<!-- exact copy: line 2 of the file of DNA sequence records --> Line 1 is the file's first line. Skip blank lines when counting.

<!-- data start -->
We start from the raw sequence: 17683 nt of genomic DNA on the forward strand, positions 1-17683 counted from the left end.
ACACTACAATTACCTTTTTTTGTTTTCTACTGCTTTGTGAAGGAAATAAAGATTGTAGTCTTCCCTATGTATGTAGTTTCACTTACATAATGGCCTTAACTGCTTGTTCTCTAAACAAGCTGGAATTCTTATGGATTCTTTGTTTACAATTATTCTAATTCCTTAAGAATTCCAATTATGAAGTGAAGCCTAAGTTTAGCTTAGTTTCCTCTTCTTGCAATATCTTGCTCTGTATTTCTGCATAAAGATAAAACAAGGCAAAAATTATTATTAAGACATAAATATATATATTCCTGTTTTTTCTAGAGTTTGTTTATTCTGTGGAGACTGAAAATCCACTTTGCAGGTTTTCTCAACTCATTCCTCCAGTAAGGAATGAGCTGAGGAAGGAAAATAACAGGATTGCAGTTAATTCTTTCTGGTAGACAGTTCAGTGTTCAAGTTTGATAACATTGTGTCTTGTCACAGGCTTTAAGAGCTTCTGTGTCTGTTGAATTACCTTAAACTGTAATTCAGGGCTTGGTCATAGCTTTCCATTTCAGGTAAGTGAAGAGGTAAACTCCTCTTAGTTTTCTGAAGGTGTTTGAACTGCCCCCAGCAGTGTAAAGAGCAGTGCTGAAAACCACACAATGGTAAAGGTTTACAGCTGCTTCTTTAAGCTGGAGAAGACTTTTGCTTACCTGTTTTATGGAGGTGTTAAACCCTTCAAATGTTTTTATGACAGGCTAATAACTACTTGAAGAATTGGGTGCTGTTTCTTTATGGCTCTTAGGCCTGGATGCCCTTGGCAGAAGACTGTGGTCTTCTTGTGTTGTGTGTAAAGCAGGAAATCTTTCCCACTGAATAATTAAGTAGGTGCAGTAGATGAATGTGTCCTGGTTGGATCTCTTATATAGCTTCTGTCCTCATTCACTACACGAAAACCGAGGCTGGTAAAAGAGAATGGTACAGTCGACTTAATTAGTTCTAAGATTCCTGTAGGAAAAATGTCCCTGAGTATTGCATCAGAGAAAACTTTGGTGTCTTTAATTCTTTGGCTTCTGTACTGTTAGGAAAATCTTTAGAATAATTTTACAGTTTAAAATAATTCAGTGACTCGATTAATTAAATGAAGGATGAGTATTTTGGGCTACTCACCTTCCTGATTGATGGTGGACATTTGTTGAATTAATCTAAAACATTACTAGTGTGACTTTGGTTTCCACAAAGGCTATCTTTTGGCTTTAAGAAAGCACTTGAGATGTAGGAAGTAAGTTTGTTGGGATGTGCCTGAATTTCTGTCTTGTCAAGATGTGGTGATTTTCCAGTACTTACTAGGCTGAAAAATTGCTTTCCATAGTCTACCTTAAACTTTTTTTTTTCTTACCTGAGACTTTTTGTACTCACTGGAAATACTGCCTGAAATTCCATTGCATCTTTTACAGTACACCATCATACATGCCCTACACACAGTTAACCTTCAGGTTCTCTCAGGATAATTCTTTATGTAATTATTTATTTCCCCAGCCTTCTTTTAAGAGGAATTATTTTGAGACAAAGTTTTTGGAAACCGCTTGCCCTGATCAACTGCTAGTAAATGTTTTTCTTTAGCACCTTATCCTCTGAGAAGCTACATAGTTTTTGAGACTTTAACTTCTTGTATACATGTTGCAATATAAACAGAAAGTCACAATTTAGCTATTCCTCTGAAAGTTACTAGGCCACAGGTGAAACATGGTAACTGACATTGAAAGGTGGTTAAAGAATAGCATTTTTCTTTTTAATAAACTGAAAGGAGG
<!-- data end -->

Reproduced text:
ACACTACAATTACCTTTTTTTGTTTTCTACTGCTTTGTGAAGGAAATAAAGATTGTAGTCTTCCCTATGTATGTAGTTTCACTTACATAATGGCCTTAACTGCTTGTTCTCTAAACAAGCTGGAATTCTTATGGATTCTTTGTTTACAATTATTCTAATTCCTTAAGAATTCCAATTATGAAGTGAAGCCTAAGTTTAGCTTAGTTTCCTCTTCTTGCAATATCTTGCTCTGTATTTCTGCATAAAGATAAAACAAGGCAAAAATTATTATTAAGACATAAATATATATATTCCTGTTTTTTCTAGAGTTTGTTTATTCTGTGGAGACTGAAAATCCACTTTGCAGGTTTTCTCAACTCATTCCTCCAGTAAGGAATGAGCTGAGGAAGGAAAATAACAGGATTGCAGTTAATTCTTTCTGGTAGACAGTTCAGTGTTCAAGTTTGATAACATTGTGTCTTGTCACAGGCTTTAAGAGCTTCTGTGTCTGTTGAATTACCTTAAACTGTAATTCAGGGCTTGGTCATAGCTTTCCATTTCAGGTAAGTGAAGAGGTAAACTCCTCTTAGTTTTCTGAAGGTGTTTGAACTGCCCCCAGCAGTGTAAAGAGCAGTGCTGAAAACCACACAATGGTAAAGGTTTACAGCTGCTTCTTTAAGCTGGAGAAGACTTTTGCTTACCTGTTTTATGGAGGTGTTAAACCCTTCAAATGTTTTTATGACAGGCTAATAACTACTTGAAGAATTGGGTGCTGTTTCTTTATGGCTCTTAGGCCTGGATGCCCTTGGCAGAAGACTGTGGTCTTCTTGTGTTGTGTGTAAAGCAGGAAATCTTTCCCACTGAATAATTAAGTAGGTGCAGTAGATGAATGTGTCCTGGTTGGATCTCTTATATAGCTTCTGTCCTCATTCACTACACGAAAACCGAGGCTGGTAAAAGAGAATGGTACAGTCGACTTAATTAGTTCTAAGATTCCTGTAGGAAAAATGTCCCTGAGTATTGCATCAGAGAAAACTTTGGTGTCTTTAATTCTTTGGCTTCTGTACTGTTAGGAAAATCTTTAGAATAATTTTACAGTTTAAAATAATTCAGTGACTCGATTAATTAAATGAAGGATGAGTATTTTGGGCTACTCACCTTCCTGATTGATGGTGGACATTTGTTGAATTAATCTAAAACATTACTAGTGTGACTTTGGTTTCCACAAAGGCTATCTTTTGGCTTTAAGAAAGCACTTGAGATGTAGGAAGTAAGTTTGTTGGGATGTGCCTGAATTTCTGTCTTGTCAAGATGTGGTGATTTTCCAGTACTTACTAGGCTGAAAAATTGCTTTCCATAGTCTACCTTAAACTTTTTTTTTTCTTACCTGAGACTTTTTGTACTCACTGGAAATACTGCCTGAAATTCCATTGCATCTTTTACAGTACACCATCATACATGCCCTACACACAGTTAACCTTCAGGTTCTCTCAGGATAATTCTTTATGTAATTATTTATTTCCCCAGCCTTCTTTTAAGAGGAATTATTTTGAGACAAAGTTTTTGGAAACCGCTTGCCCTGATCAACTGCTAGTAAATGTTTTTCTTTAGCACCTTATCCTCTGAGAAGCTACATAGTTTTTGAGACTTTAACTTCTTGTATACATGTTGCAATATAAACAGAAAGTCACAATTTAGCTATTCCTCTGAAAGTTACTAGGCCACAGGTGAAACATGGTAACTGACATTGAAAGGTGGTTAAAGAATAGCATTTTTCTTTTTAATAAACTGAAAGGAGG